Professor Asha Kanwar, President and CEO of COL, has presented a keynote address to the 36th Asian Association of Open Universities Annual Conference (AAOU 2023) in Istanbul, Turkey, on 28 September 2023 and hosted by Anadolu University Open Education System (OES).
Under the theme of the ‘Future of Open Universities: A Comprehensive Overview’, Professor Kanwar began her address with a nod to the past by acknowledging the growth and development of open universities, tracing their origins back to the 18th and 19th centuries with the University of South Africa (UNISA) – considered the first open university offering distance learning in 1946.
The President explained how open universities have contributed to national development and have enhanced access to higher education, most notably for marginalised communities and persons with disabilities. She also discussed within a global context how higher education, particularly in relation to Sustainable Development Goal 4 (SDG 4), aims to ensure inclusive and equitable quality education.
The rapidly increasing role of artificial intelligence (AI) in education was highlighted, including its potential to improve productivity, reduce costs and support personalised learning. However, the digital divide remains a challenge, with presently only 40 per cent internet connectivity in Sub-Saharan Africa. She commented on the acceleration in the development of AI and its effect on education and open and distance learning, in particular:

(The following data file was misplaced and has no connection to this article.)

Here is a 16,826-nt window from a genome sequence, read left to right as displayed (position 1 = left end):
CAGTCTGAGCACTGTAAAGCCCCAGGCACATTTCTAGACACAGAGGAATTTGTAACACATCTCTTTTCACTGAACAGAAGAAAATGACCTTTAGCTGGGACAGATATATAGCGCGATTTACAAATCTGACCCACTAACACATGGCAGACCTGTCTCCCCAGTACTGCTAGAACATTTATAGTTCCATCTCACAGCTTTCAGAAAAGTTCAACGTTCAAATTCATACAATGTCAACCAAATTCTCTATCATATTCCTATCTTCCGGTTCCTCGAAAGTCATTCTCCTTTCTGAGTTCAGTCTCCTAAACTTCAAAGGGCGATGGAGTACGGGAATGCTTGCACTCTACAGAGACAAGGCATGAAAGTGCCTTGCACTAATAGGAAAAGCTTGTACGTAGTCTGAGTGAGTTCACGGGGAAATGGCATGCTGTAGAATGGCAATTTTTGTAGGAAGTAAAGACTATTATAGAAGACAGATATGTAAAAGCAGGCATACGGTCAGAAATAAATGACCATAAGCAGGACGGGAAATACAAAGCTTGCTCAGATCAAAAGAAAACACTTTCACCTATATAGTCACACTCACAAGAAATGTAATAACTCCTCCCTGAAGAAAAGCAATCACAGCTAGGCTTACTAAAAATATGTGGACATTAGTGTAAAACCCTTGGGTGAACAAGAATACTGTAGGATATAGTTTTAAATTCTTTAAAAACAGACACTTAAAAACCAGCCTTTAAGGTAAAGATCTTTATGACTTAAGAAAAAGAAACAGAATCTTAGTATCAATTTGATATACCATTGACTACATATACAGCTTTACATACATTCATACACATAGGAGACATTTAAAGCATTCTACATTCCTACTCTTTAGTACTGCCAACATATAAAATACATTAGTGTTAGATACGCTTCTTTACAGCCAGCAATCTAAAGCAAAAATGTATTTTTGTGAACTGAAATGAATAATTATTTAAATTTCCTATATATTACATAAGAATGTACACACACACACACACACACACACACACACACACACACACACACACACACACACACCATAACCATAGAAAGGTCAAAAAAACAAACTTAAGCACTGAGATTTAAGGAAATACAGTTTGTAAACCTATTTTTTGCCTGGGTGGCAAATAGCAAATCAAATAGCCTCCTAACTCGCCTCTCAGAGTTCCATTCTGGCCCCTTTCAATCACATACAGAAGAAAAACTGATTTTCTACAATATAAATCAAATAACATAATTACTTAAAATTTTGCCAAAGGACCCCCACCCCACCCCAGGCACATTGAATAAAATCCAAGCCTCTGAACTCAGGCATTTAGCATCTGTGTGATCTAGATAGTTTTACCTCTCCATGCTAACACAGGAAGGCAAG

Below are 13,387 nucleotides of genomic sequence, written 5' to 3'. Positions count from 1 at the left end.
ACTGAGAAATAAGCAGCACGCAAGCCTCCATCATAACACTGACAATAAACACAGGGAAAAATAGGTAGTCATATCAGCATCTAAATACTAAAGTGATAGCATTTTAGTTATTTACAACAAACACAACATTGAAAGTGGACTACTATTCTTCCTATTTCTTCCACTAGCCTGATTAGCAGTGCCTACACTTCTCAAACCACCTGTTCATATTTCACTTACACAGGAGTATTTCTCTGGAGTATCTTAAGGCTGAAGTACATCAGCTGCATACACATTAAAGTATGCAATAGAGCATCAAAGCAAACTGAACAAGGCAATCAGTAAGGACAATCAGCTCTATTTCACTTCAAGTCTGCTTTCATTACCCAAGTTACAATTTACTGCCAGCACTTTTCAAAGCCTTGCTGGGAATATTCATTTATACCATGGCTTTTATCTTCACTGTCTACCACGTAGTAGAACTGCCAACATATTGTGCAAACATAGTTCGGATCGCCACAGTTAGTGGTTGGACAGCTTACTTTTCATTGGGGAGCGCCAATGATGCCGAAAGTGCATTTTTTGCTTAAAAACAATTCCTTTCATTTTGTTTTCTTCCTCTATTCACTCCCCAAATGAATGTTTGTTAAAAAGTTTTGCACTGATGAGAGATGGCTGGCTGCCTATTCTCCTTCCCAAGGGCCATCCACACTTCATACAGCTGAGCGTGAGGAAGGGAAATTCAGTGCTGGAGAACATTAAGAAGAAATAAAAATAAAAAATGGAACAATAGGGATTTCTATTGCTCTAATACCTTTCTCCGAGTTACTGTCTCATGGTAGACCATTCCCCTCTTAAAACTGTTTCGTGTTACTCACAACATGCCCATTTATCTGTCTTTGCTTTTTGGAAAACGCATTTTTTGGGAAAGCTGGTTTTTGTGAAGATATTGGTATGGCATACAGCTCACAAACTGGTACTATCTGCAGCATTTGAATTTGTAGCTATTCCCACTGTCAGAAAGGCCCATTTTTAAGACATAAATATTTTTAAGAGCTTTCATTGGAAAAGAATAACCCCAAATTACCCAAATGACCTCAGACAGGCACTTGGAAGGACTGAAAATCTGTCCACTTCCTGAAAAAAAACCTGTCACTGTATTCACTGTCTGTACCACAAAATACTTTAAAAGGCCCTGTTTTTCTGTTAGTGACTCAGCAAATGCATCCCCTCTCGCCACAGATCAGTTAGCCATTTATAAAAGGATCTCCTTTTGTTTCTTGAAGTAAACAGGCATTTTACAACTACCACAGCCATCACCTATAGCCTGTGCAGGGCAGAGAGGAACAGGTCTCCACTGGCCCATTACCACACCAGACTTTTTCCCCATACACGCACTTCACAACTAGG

“Developments in AI over the last few months have generated expectations that this might be the breakthrough the education sector is looking for. AI is promising – (it) can help institutions raise productivity, reduce costs, develop assessments and support credit transfers.”
Professor Kanwar noted a worrisome decline in student numbers in open universities in Commonwealth countries, from 4.4 million to 3.4 million, possibly due, in part, to increased competition. The integral role of open educational resources (OER) and micro-credentials in the current educational landscape was mentioned.
Five future pathways for open universities to take were also outlined – promoting a culture of lifelong learning, personalising learning through technological innovations, collaborating with the labour market for job-specific courses, integrating multiple literacies into curricula and addressing environmental sustainability.
In closing, Professor Kanwar reflected on how the future of open universities will require international collaborative effort:
“The time has come for us to claim our rightful place as leaders in the education sector. Leadership at all levels will be key. We need to reflect on and question our fundamentals. Does access to education diminish inequality? Are we contributing to a world where everyone is free to learn? How will leaders in open universities ensure the quality of open education that is affordable and accessible for all? These are big goals that cannot be achieved alone.”